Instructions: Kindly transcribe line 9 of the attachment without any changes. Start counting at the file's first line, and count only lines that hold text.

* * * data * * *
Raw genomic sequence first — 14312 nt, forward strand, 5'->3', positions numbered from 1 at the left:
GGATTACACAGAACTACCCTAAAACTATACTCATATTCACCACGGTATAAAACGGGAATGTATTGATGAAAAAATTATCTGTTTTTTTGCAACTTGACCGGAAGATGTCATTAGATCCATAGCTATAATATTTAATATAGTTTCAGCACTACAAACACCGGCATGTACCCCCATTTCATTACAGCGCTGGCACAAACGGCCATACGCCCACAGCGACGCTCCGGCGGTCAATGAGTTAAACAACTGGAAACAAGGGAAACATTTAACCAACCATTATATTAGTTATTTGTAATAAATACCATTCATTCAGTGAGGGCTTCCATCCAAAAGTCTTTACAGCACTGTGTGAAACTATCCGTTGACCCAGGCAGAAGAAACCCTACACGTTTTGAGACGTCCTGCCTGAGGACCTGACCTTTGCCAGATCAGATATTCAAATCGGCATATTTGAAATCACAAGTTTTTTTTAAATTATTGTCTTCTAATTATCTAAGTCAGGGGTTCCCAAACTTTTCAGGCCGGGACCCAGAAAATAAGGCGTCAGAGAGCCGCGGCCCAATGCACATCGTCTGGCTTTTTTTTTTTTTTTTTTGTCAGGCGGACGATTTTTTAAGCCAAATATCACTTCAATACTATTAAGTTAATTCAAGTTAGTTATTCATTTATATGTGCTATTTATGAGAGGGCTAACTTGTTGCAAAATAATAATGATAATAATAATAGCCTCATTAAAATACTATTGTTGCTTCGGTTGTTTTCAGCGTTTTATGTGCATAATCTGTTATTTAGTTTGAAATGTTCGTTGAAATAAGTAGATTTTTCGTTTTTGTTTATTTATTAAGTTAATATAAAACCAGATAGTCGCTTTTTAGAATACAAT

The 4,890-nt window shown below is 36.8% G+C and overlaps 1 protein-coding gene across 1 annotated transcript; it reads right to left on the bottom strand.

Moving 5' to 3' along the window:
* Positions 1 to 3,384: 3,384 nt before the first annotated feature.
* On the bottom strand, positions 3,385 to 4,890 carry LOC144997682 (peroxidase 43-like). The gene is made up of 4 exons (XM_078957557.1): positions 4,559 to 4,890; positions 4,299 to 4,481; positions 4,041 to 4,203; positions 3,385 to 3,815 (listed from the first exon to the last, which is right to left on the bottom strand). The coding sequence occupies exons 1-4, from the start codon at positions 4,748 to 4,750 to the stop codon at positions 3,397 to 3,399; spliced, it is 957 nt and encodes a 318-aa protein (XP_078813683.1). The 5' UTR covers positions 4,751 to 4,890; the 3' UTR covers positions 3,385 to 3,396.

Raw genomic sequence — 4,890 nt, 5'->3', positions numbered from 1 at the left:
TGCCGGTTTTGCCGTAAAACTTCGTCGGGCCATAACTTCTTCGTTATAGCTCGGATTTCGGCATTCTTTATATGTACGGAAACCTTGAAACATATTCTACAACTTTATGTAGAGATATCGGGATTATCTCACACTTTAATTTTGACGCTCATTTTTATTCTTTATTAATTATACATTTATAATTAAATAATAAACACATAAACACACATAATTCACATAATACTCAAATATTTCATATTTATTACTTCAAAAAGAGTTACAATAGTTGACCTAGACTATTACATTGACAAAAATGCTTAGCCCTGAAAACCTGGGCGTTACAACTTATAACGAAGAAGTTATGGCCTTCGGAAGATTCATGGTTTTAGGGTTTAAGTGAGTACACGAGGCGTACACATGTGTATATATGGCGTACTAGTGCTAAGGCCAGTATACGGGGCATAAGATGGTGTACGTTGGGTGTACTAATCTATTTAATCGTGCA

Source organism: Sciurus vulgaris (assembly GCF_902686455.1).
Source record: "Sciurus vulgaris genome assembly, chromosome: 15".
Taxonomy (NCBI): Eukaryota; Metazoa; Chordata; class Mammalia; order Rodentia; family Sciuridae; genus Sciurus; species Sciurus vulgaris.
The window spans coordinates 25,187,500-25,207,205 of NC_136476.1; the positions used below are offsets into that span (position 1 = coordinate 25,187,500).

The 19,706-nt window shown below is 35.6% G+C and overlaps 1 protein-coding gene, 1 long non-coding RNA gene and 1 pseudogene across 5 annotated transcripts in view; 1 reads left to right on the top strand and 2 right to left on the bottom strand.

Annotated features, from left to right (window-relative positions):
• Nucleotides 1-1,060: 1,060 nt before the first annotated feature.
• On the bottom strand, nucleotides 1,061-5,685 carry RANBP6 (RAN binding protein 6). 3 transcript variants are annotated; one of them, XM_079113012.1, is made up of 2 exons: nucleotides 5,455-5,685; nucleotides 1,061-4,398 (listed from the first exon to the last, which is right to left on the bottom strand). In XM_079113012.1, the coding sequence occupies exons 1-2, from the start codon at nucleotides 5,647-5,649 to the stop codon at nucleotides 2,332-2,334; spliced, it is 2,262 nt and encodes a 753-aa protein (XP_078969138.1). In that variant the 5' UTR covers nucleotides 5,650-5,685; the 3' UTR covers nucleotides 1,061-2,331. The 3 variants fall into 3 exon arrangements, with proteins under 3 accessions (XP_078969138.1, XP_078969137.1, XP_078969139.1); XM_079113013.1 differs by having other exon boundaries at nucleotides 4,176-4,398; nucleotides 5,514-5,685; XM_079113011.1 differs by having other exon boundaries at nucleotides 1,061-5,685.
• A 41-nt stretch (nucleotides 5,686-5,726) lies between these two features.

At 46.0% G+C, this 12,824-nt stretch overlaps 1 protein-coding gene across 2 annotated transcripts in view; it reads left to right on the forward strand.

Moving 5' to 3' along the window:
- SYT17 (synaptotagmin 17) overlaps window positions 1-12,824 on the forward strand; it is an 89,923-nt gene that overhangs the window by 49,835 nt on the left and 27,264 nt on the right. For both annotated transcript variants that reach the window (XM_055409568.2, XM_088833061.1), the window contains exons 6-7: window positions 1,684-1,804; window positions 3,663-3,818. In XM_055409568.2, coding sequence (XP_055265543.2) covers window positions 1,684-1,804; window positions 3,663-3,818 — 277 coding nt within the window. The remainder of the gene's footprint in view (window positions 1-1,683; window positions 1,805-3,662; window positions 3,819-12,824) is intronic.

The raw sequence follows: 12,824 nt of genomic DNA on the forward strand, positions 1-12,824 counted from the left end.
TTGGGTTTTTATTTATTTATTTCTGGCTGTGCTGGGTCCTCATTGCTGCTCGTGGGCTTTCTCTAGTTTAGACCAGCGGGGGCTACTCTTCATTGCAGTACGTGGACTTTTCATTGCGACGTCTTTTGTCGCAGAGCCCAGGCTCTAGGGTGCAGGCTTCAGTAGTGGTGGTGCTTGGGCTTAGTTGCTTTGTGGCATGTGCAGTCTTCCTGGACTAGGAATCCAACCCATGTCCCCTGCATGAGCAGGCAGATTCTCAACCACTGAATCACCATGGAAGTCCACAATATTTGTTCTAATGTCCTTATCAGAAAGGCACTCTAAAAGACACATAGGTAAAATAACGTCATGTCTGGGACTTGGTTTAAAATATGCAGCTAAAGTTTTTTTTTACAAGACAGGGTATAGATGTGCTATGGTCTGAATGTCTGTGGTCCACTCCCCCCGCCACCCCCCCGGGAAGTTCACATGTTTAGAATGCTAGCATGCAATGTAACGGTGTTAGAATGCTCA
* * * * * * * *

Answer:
Source organism: Sciurus vulgaris (assembly GCF_902686455.1).